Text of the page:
Agricultural pesticides are used at an average rate of 279 pounds per square mile across the land area of the United States. Pesticide use in the districts of H.R. 1627 co-sponsors ranged from a high of 5,200 pounds per square mile in the district of Richard Pombo (R-CA), to a low of zero (no reported agricultural pesticide use) in 17 congressional districts.

Pesticide use in the districts of co-sponsors with higher than the mean national level of pesticide use, averaged 932 pounds per square mile - more than 7 times the intensity of pesticide use in co-sponsor districts with lower than average pesticide use, which averaged 122 pounds per square mile. Food Chain Coalition PAC contributions to these two groups of co-sponsors, however, were about the same at nearly $29,500 for the co-sponsors with above average pesticide use, vs. $27,500 for co-sponsors representing districts with below average pesticide use. Food Chain Coalition PAC contributions, not pesticide use by constituents, is the common denominator among co-sponsors of H.R. 1627.

Pesticide use in the districts of House members who have not sponsored H.R. 1627, was twice as heavy as pesticide use in the districts of co-sponsors with below average pesticide use; 243 pounds per square mile for non co-sponsors, vs. 122 of pounds per square mile for co-sponsors. Again, higher pesticide use in the home district does not necessarily translate into support for H.R. 1627 (Figure 6).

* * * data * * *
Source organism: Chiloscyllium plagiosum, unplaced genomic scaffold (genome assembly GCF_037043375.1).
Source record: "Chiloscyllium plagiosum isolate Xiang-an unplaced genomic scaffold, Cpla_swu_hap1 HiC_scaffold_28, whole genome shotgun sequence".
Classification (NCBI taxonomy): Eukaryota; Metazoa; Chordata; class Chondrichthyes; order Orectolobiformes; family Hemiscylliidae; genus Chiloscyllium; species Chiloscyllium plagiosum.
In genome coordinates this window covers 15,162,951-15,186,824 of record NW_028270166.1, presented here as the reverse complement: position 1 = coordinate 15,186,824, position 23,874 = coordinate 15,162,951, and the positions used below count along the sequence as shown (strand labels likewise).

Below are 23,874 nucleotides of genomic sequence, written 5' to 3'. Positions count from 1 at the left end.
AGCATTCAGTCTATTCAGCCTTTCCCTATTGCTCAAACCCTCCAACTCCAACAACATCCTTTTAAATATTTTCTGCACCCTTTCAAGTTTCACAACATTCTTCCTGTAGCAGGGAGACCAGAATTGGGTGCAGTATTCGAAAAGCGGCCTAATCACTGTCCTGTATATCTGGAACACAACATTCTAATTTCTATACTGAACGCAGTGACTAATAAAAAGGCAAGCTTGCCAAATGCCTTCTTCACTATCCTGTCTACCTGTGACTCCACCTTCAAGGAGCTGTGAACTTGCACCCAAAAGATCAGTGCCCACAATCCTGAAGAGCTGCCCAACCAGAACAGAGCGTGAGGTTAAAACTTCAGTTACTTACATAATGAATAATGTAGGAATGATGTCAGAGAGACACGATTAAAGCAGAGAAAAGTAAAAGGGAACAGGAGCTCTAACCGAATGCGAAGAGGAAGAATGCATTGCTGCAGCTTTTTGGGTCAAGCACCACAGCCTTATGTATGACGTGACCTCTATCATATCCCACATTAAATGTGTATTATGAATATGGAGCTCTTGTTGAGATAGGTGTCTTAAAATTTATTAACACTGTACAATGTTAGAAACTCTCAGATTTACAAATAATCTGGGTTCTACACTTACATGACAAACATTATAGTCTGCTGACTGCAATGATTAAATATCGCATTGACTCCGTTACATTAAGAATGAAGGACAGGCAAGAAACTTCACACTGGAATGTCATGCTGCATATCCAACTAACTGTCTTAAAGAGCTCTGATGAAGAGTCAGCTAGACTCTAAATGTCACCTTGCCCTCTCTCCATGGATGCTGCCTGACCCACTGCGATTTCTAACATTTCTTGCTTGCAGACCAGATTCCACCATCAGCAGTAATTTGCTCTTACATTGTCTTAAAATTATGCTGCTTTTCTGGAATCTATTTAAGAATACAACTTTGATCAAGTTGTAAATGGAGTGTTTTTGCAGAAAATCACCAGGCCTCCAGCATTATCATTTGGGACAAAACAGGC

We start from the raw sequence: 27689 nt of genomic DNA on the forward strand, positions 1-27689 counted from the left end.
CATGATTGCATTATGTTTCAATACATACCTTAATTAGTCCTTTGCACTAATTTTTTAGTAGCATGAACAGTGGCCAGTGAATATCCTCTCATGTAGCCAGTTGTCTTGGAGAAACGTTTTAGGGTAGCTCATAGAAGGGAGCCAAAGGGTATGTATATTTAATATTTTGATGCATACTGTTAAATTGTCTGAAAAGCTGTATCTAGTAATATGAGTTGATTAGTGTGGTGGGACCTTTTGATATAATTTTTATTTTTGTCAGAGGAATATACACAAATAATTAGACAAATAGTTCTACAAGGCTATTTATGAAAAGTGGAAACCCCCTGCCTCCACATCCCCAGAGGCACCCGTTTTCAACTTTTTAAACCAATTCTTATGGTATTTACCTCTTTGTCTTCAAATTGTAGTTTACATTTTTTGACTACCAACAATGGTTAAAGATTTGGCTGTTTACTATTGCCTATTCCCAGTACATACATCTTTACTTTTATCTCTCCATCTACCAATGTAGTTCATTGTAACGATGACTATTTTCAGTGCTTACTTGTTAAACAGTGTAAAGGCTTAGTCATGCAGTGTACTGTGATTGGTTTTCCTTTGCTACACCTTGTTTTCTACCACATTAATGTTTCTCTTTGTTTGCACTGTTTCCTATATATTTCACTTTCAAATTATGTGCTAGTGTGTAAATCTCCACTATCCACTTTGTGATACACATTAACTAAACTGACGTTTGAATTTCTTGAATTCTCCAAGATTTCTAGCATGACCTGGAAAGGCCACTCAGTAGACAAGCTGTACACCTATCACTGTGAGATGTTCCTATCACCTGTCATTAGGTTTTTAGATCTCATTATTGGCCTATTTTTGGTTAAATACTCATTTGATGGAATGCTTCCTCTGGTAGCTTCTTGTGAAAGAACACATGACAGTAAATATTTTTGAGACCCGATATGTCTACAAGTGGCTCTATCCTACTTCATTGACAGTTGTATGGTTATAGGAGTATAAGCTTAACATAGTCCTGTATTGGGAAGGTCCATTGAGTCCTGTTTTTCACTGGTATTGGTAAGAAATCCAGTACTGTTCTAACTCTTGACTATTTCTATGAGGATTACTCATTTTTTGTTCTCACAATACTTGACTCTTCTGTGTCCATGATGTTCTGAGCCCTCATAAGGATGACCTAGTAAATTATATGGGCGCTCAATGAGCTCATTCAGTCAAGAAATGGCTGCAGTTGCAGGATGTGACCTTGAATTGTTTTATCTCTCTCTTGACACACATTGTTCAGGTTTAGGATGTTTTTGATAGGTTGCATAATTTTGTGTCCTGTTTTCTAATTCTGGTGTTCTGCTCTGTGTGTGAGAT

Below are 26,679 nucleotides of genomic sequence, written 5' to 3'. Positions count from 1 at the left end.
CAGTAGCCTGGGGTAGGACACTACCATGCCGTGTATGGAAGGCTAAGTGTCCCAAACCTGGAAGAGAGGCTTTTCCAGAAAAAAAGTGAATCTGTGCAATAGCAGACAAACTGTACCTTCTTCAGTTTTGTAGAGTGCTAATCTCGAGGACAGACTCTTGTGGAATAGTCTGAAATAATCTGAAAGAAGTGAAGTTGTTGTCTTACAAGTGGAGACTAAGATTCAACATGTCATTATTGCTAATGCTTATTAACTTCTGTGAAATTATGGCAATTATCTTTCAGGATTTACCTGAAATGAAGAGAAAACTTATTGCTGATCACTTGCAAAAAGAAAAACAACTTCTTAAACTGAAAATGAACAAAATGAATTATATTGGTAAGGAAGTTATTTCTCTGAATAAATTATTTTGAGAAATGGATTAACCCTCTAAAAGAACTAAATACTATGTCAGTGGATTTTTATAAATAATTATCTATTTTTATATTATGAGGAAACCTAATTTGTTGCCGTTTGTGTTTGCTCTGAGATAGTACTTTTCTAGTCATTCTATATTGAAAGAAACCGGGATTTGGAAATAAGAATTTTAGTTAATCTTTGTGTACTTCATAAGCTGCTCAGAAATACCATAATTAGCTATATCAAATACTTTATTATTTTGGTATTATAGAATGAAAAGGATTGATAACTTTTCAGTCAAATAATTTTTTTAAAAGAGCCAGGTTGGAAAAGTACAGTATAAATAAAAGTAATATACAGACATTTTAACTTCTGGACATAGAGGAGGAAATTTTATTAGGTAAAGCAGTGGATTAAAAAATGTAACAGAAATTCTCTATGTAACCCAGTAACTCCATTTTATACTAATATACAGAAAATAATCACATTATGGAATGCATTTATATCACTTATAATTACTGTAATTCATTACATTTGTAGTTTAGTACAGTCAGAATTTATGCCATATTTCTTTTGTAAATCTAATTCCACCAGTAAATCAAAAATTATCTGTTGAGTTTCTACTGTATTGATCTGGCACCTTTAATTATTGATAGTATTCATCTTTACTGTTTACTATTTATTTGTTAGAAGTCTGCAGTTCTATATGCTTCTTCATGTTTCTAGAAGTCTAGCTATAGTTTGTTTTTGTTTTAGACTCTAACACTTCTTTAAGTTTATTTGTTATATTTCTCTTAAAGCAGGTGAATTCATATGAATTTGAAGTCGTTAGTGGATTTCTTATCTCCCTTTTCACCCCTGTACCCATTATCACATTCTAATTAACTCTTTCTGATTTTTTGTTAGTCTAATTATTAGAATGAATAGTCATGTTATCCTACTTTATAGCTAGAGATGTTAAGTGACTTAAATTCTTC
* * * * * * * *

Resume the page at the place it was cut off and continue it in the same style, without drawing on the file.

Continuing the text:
In contrast, PAC contributions do. Co-sponsors representing districts with below average pesticide use received more than twice the campaign dollars from Food Chain Coalition PACs, than did those House members not sponsoring H.R. 1627 - $27,500 vs. $12,800. Prime examples of this phenomenon are three House co-sponsors with no reported agricultural pesticide use in their districts. These members, Don Young (R-AK), Edolphus Towns (D-NY), and Thomas Manton (D-NY) received an average of $30,400 from Food Chain Coalition PACs, and all co-sponsor H.R. 1627.

Figure 6: Money correlates more closely with support for pro-pesticide legislation in the House of Representatives than pesticide use.

Bar chart

 

Source: Environmental Working Group. Compiled from Federal Election Commission data.

Note: Data for the 1994 and 1996 election cycles (November 1992 through April 30, 1996.) Pesticide use data from the EWG Pesticide Release Inventory (see appendix A).

The Commerce Committee. The finding that PAC contributions influence co-sponsorship more than pesticide use was even more pronounced on the Commerce Committee than for the House of Representatives as a whole.

As with the full House, Commerce Committee members representing districts with the most intensive pesticide use are more likely to cosponsor H.R. 1627 than members with little or no pesticide use in their districts. These members also receive substantial amounts of money from Food Chain Coalition PACs.

As with the full House, money correlated far more strongly with co-sponsorship of H.R. 1627, than did heavy use of pesticides in a members district. Average pesticide use in the districts of Commerce Committee members not sponsoring H.R. 1627 was higher than pesticide use in the districts of nearly half of the H.R. 1627 co-sponsors on the Commerce Committee.

Pesticides are used at an average rate of 320 pounds per square mile in congressional districts represented on the Commerce Committee. Pesticide use in the districts of H.R. 1627 co-sponsors ranged from a high of 2,302 pounds per square mile in the district of Micheal Bilirakis (R-FL), to a low of zero (no reported agricultural pesticide use) in the districts of Thomas Manton (D-NY), and Edolphus Towns (D-NY).